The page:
The declaration can be made at the civil register office at the time of recognition of the child, or at a later date at the Child Protection Authority.
Death of a partner

Inheritance: When your partner dies, you will not automatically inherit anything. There are limits on the provisions your partner can make for you in their will because Swiss inheritance law reserves certain proportions of an individual’s estate for close family members such as children and parents.
Inheritance tax: If your deceased partner leaves you something in their will, you do not have access to the beneficial tax rates offered to close relations in most cantons.
Widow/widower’s pension: Unmarried partners do not receive any widow/widower’s pension from the old-age and survivor’s insurance or accident insurance.
Many pension schemes only offer a limited right to a survivor’s pension to unmarried partners.

Cohabitation agreement

Registered partnership is only open to same-sex couples. Heterosexual couples who do not want to get married and same-sex couples who do not want to enter a registered partnership, but who still want to ensure legal rights for their partner can draw up a cohabitation agreement.
Form of the agreement

The cohabitation agreement is not regulated in law. It is advisable to draw up a written agreement. This does not need to be witnessed by a notary as long as it does not contain any provisions relating to inheritance.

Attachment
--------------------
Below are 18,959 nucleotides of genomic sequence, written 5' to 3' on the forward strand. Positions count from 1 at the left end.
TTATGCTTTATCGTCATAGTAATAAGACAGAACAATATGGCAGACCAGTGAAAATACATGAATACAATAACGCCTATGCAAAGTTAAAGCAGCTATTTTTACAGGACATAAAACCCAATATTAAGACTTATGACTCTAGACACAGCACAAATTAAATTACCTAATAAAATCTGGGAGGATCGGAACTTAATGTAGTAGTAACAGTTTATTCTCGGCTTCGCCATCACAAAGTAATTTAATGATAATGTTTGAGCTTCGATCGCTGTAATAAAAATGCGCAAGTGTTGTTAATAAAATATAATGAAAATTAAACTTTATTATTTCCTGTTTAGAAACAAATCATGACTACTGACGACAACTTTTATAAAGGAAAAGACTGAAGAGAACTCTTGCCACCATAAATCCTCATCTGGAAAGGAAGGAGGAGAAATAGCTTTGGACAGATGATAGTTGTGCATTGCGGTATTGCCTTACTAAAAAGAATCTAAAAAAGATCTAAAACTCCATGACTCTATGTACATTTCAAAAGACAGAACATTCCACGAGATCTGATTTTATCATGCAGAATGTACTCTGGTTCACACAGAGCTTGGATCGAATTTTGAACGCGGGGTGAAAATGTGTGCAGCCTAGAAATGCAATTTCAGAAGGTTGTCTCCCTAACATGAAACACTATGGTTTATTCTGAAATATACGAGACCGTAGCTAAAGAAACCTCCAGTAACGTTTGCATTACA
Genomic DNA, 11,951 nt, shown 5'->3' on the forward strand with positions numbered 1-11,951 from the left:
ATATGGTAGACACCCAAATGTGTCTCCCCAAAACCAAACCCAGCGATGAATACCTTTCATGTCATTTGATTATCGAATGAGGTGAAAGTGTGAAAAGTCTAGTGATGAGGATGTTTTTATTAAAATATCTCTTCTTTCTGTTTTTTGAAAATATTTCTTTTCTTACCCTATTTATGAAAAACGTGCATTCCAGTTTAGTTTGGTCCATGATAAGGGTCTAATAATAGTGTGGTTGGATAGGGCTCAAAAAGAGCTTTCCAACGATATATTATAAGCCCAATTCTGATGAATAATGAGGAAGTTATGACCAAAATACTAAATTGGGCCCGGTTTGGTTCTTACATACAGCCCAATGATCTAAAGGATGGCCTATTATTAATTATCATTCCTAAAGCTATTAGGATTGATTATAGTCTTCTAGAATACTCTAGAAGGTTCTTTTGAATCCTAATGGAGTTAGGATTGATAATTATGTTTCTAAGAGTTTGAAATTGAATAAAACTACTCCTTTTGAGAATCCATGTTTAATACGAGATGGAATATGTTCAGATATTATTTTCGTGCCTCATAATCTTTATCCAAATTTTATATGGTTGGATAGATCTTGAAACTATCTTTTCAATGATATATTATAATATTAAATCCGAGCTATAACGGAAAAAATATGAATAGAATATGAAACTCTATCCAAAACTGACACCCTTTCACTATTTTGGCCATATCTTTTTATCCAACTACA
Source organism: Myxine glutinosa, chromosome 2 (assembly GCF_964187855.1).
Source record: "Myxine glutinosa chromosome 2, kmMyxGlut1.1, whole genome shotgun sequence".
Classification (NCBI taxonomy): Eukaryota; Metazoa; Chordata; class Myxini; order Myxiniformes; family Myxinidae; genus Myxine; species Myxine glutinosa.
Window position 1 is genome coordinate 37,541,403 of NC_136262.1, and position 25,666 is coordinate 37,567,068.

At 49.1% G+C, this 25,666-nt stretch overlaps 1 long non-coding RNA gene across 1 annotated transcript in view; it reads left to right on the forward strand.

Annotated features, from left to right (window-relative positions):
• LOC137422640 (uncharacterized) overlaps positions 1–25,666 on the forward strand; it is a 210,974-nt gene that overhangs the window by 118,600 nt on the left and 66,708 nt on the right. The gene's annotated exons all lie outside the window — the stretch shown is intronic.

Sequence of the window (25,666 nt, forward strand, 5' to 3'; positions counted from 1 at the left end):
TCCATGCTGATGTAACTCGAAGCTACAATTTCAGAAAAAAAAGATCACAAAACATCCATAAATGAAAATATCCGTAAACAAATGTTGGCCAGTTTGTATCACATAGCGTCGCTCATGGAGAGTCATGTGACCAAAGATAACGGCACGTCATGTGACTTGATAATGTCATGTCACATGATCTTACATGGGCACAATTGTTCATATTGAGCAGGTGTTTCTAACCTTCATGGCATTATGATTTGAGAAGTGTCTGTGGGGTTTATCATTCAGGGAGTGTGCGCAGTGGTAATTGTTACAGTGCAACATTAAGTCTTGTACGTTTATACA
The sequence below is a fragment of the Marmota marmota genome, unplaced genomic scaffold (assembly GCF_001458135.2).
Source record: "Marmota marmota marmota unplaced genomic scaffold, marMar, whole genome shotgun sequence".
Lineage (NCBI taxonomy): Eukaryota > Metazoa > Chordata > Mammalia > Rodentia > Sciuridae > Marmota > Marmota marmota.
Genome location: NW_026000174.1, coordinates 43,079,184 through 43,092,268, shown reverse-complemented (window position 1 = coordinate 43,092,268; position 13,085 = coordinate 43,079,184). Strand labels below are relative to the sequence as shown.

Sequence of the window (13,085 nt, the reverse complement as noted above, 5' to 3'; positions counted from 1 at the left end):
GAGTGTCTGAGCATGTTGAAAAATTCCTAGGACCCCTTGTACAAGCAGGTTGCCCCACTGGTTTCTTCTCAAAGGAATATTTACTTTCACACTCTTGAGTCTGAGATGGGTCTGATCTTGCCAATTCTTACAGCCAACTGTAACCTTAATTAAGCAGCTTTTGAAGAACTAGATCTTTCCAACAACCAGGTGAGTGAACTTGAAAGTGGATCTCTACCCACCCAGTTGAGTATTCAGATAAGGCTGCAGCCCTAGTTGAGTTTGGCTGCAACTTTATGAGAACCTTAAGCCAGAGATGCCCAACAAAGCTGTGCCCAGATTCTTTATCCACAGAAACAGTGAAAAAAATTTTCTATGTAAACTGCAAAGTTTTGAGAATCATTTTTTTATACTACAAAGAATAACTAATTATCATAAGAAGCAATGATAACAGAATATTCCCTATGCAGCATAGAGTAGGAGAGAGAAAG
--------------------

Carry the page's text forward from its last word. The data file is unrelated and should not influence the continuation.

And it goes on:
Content of the agreement

The agreement should include the following points:

What belongs to whom (make an inventory).
Property purchases: Are you buying the property together as a joint purchase?
Who gets to stay in the home you shared as a couple if you break up, and what is the notice period?
How are you going to split the costs of running the household?
How high are the monthly maintenance contributions that the higher earner will pay to the other person if you split up?
How will you split your assets and how will you divide up contributions paid into old-age and survivor’s insurance and pensions schemes?
Death: Are you going to take out a life insurance policy that will benefit the surviving partner if the other partner dies?
Children: Decide who will have parental authority and decide on maintenance contributions for the children.
etc.
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  #24  
Old 31.08.2016, 11:27
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Re: Deemed marriage/divorce

I seem to remember there being some tax implications for #1 son and his (then) girlfriend after they'd been together for five years or so.

But we're in Geneva and very occasionally that makes us almost as special as Tom!
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  #25  
Old 31.08.2016, 11:27
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Re: Deemed marriage/divorce

I did see this, but now having read Ivank's link, it appears to be incorrect (at least in some cases): https://www.ch.ch/en/cohabiting/

Anyone know of more cases where the concept of 'concubinage' under Swiss law was developed?
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  #26  
Old 31.08.2016, 11:31
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Re: Deemed marriage/divorce

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Well, if we assume no agreement, no children AND no income, then might there may be some kind of assumption of responsibility?